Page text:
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Such as arctophile or entomophile? Looking for something more formal sounding than 'cuteophile' or something similarly made up.

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Cuteophile, though sounds cute, just cannot be, per rules of grammar/ linguistics conventions. A fine question for sure. –  Kris Sep 16 '12 at 7:36
    
@Kris: Agreed, a tough nut to crack. I tried looking up "hearts rainbows unicorns" in a reverse dictionary, just to see what would happen. I found many interesting words – like Strzyga, Koosalagoopagoop, and Billy Bob Thornton – but many were not related to anything cute. I did find one candidate for the O.P.: Binbealean (Binbeal is the Aboriginal god of rainbows). Example usage: When I saw my daughter dotting her i's with small hearts, I admonished her. "Your handwriting is too Binbealean," I said. –  J.R. Sep 16 '12 at 9:51
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3 Answers

While not a perfect fit, a person who likes beautiful things would be an aesthete.

In Japan — the home of all things cute and cuddly-wuddly — the term kawaii, meaning cute, lovable, adorable, etc., "has become a prominent aspect of Japanese popular culture, entertainment, clothing, food, toys, personal appearance, behavior, and mannerisms". It has now entered the English dictionary as a loanword. People often talk about the "kawaii syndrome" affecting all of Japan. That said, a kawaiiphile sounds just as made up as cuteophile. Depending on context, you might be able to stretch kawaii-otaku (otaku is another loanword) to imply an obsessive interest in cute things.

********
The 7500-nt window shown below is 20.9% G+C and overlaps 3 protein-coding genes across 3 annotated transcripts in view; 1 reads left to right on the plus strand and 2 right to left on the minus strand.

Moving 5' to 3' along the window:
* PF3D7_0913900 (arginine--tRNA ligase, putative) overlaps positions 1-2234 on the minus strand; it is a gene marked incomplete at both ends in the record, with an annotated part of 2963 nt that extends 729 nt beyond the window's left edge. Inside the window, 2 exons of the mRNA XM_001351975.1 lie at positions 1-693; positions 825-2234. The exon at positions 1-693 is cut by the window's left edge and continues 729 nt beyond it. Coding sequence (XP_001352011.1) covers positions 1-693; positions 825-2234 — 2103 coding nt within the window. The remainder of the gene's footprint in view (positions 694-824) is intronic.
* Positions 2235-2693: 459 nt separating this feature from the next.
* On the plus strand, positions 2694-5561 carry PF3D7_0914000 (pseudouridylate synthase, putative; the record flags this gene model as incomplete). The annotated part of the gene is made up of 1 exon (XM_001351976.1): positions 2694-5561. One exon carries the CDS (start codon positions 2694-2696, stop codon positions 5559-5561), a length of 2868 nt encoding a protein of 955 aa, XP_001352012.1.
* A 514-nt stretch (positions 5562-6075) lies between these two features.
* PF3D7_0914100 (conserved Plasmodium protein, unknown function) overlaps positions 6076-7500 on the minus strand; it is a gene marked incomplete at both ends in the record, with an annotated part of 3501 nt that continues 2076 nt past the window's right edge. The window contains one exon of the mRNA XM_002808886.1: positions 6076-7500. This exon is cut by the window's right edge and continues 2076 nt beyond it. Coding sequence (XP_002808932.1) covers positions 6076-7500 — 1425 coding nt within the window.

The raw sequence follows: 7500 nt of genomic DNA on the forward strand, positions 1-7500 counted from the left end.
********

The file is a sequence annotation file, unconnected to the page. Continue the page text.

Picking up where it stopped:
Then there's agalmatophilia which involves "sexual attraction to a statue, doll, mannequin or other similar figurative object".

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"Kawaiophile" would be a useful word to have in English :) but unfortunately its meaning wouldn't be very guessable to people who don't know the root word... –  alcas Sep 16 '12 at 21:15
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@alcas Agreed. But its entry into the dictionary as well as the ever-rising popularity of anime etc. should help. Then again, I expect that kawaii will largely be misspelt/mispronounced to mean kowai :| –  coleopterist Sep 17 '12 at 4:21
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According to Perseus the Ancient Greek φιλόλιχνος, philolichnos meant "loving dainties, lickerish, dainty", so turning it around we'd get: lichnophile.

In Modern Greek, according to a correspondent at wiki.answers.com, "Cute is χαριτωμένο (haritomeno) which can be applied to both soulless objects (teddy bears, dresses etc.) and living beings (humans, dogs, cats etc.)", which would yield charitomenophile.

It would be interesting to know whether lichnophilia (or charitomenophilia) is clinically related to Acquired Cuteness Disorder.

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Lol at ACD! (before checking out the link, that is.) –  Kris Sep 16 '12 at 7:35
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The term sentimentalist is somewhat broader, but may well encompass the concept you are seeking. See sentimentality.

The term kitsch is often used to describe objects that others might characterize as cute. See this article that discusses sentimentality and kitsch (among many other things).

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sent*a* or sent*i*? –  coleopterist Sep 16 '12 at 16:00
    
@coleopterist Once again my sloppy typing betrays me. At least I spelled it right in one instance out of three. Thanks. –  bib Sep 16 '12 at 16:27
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